Time is so valuable. Once we spend our time, it’s something we can never get back.
And yet so many of us are careless with how we spend our time. We’re treating time like it’s penny candy at Halloween.
We don’t keep track of it and we over-commit ourselves to activities that drain our energy.
Why do we do this? What can we do to stop over-committing.
With the new year getting into full swing, I believe it’s the perfect time to talk about our propensity to over-commit ourselves to causes.
If we want this year to be our best year ever, we’ve got to consider our time valuable and begin taking back our time.
Why We Over-Commit
There are many valid reasons why we over-commit. All of them good reasons and yet all of them hinder our path to success.
We may over-commit because:
We feel like no one else will do the work
We feel like we’re the only ones who will do a good job
We feel like it’s our duty to show up to an event
We feel the pain of rejection and don’t want others to feel the same rejection.
You see, the reasons for over-committing are all valid. We don’t want to hurt the feelings of others. We don’t want to reject others. We don’t want a job to be done poorly.
But our over-committing is damaging us. We’re killing ourselves burning the candle at both ends to satisfy others’ demands.
We can’t keep doing this.
How To Stop Over-Committing
Be warned, the path to becoming a person who doesn’t over-commit is hard. It’s fraught with dangers and feelings of disappoint.
Yet, in the end, our choice to shop over-committing is well worth it. We regain what we’ve lost and so much more.
Want to know how to not over-commit? View your non-commitment in these ways:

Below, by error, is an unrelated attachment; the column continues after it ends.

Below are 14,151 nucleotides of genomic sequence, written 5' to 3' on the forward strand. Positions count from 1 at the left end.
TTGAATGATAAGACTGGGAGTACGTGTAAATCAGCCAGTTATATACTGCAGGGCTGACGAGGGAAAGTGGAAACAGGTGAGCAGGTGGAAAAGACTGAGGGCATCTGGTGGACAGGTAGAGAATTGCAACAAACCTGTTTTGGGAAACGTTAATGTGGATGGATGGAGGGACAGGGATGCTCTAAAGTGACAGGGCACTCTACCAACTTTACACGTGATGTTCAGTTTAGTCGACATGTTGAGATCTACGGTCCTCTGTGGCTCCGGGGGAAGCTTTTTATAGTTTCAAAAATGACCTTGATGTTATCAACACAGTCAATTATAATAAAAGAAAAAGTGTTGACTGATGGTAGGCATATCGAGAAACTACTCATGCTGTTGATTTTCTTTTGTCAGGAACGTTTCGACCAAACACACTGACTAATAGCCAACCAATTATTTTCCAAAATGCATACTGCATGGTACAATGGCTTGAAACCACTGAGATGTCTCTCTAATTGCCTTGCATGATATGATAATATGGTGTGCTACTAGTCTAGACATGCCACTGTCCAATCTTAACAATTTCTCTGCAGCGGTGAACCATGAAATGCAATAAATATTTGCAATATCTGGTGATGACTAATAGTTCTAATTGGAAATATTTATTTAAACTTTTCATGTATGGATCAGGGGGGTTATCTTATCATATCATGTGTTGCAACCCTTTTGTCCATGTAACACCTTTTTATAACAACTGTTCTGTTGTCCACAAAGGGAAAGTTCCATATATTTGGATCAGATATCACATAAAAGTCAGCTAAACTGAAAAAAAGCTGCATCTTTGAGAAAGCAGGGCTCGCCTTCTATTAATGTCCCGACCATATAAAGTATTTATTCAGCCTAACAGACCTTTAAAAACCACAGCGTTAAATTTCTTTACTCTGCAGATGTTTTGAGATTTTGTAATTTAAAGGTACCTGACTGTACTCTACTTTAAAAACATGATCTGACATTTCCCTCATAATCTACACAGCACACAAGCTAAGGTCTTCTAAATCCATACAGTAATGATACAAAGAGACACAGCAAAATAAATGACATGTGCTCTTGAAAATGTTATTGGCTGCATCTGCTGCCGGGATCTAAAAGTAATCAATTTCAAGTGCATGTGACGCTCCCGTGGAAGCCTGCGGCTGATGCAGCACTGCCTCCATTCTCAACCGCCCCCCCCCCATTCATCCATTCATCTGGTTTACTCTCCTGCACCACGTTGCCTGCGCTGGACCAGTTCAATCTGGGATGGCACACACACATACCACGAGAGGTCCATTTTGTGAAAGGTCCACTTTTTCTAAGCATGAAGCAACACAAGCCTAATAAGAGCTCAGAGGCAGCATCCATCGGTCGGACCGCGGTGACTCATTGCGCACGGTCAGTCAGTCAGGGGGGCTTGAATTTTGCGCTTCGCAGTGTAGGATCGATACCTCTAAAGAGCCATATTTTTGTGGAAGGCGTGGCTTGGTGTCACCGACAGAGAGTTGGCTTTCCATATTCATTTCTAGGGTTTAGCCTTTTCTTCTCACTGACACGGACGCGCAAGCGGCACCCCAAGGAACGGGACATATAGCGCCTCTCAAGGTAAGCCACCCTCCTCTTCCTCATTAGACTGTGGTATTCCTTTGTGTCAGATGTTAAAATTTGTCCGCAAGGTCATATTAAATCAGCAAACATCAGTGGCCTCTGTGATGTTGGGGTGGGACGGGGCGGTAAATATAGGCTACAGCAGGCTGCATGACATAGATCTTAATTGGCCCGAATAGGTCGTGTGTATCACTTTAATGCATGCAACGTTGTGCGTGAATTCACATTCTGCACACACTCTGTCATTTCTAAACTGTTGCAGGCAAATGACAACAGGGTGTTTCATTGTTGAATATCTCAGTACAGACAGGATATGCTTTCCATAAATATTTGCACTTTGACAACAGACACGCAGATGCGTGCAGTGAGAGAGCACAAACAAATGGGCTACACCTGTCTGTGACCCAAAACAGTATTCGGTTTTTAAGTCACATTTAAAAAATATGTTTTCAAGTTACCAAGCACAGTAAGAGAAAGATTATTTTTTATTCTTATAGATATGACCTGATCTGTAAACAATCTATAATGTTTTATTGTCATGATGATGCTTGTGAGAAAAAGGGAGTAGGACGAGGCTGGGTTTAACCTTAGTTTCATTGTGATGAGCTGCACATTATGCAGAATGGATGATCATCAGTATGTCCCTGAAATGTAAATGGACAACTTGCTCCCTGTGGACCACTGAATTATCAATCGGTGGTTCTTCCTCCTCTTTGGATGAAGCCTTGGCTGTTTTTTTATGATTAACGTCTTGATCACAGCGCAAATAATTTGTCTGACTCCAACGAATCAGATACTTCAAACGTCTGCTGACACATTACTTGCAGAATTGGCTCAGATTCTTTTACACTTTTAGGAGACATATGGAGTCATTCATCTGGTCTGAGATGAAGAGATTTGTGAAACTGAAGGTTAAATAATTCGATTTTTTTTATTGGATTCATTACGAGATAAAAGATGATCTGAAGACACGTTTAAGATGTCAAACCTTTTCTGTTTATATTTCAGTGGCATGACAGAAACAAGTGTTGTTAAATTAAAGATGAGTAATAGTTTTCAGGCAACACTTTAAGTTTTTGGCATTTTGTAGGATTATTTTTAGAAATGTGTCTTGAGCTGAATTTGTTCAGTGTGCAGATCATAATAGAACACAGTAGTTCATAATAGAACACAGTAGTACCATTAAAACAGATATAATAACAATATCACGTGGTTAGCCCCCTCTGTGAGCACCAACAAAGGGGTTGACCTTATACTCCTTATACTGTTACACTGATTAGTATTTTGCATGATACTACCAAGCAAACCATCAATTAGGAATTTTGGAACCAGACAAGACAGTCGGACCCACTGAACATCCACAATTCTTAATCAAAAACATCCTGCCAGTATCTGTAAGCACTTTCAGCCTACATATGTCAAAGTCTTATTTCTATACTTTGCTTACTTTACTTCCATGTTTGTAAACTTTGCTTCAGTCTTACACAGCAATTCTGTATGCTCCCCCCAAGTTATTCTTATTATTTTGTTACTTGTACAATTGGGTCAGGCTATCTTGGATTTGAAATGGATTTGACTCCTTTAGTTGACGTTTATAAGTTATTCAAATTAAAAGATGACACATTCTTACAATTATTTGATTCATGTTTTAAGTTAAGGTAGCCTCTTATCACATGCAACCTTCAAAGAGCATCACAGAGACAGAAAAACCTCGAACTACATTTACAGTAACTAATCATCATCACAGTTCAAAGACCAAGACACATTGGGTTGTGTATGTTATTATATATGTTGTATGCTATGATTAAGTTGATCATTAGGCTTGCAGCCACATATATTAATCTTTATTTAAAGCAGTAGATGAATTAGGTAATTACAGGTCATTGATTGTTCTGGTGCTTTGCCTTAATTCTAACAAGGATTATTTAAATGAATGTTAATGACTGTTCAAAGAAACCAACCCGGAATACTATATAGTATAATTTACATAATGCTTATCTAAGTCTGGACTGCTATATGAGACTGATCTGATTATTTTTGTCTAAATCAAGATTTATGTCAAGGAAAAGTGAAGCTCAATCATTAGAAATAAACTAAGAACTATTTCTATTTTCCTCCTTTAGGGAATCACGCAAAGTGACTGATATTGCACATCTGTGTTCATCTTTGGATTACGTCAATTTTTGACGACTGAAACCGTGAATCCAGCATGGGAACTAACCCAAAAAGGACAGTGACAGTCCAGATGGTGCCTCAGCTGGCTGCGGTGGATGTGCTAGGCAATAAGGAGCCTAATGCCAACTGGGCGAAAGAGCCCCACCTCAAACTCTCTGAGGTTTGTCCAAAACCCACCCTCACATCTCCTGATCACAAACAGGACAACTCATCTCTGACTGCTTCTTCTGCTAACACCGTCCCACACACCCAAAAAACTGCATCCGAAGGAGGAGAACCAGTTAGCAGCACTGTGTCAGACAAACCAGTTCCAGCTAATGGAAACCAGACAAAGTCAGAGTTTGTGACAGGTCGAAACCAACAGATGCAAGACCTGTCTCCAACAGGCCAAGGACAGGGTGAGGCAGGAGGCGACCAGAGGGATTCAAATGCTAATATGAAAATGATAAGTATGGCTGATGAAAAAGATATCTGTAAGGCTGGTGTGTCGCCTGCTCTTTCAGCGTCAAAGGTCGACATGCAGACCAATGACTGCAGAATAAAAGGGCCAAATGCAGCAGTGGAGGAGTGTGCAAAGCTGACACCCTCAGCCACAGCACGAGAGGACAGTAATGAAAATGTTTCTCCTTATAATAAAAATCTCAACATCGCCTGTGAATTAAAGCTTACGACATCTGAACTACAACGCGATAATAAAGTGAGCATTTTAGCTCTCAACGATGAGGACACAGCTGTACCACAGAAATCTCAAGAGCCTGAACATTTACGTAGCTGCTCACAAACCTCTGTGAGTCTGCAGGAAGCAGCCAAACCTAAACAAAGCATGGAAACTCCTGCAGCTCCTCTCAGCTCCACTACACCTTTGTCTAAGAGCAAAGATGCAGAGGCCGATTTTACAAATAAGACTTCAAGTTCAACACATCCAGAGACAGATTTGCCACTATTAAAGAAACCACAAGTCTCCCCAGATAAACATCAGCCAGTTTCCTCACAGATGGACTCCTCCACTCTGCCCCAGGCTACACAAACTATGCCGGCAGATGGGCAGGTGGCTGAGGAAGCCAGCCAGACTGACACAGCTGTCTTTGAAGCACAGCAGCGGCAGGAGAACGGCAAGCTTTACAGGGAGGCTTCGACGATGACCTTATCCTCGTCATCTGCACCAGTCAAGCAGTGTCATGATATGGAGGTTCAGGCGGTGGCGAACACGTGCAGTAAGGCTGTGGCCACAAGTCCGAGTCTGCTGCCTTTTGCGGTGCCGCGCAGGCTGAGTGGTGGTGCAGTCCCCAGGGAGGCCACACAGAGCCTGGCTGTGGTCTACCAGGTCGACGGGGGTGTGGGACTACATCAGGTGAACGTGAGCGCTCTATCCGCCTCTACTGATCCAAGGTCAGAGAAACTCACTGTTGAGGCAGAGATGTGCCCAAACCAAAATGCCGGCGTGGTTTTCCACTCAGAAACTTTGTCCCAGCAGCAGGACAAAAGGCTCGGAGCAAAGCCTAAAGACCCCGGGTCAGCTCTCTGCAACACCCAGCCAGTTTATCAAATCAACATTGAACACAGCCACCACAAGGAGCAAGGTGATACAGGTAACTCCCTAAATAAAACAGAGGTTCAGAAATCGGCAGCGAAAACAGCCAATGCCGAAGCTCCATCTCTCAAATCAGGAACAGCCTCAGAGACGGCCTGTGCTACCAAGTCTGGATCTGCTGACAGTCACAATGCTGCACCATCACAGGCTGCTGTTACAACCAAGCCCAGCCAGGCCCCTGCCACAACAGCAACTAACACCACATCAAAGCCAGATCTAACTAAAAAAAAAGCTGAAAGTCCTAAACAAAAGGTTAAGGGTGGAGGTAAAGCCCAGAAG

Your decline doesn’t say you don’t value your friendship: A big reason we get over-committed is because we feel like we’ve got to be there for every occasion in our friends’ lives. We think if we don’t show up, we’re not a friend.
You know that’s true but it’s what you feel. Heck, it’s what I feel.
It’s hard to not over-commit in this area because we value our friends so much. But you know what? When you decline an invitation from your friend, they’ll understand. They’ve probably declined an event invite from you.
Stop worrying about it and move on.
The fear of missing out makes you miss out on life: Another reason we over-commit is because we fear we’ll miss out on something great. The FOMO begins to consume us so we say yes to anything and anyone that comes our way. The calendar fills and you realize you have no time left in your day.
Sure, we’ll miss out on great things if we never commit to anything but we also miss out by committing all of our time to the whims of those around us. We give up our time to obtain opportunities.
Yet you’re missing out on real life. You miss out on seeing your baby boy take his first steps. You miss out on helping your neighbor fix his car. You miss out on spending quality time with your wife.
Either way you’ll miss out on something. Stop over-committing and make sure you’re not missing out on the important things in life.
Others will show up: Many people over-commit because they feel they’re the only ones who will show up and do what needs to be done. I’ve felt this way more times than I can count with our youth group.
Sometimes we think we’re so important and the show won’t go on without us. The truth is we’re really not needed and others will step up and fill the gaps that we leave.
I saw this when I chose to be late to our youth group and attended a Muskegon young urban professionals gathering.
Was I missed at the youth group? For sure. Did youth group go on without me? For sure.
Don’t think you’re the only thing holding an event together. There’s a good chance you’re not going to destroy something by not being there.
To stop over-committing, we’ve got to begin changing our mindsets on how we view our lives. We can train ourselves to realize that life doesn’t revolve around us. If we’re not there, life will go on.
Yeah, we might miss out on some cool events but we miss out on great things because we’ve over-committed our times to other endeavors.
Let’s begin to choose the things that are truly important.
Question: What do you need to stop committing to? Let’s talk about it in the comments section below.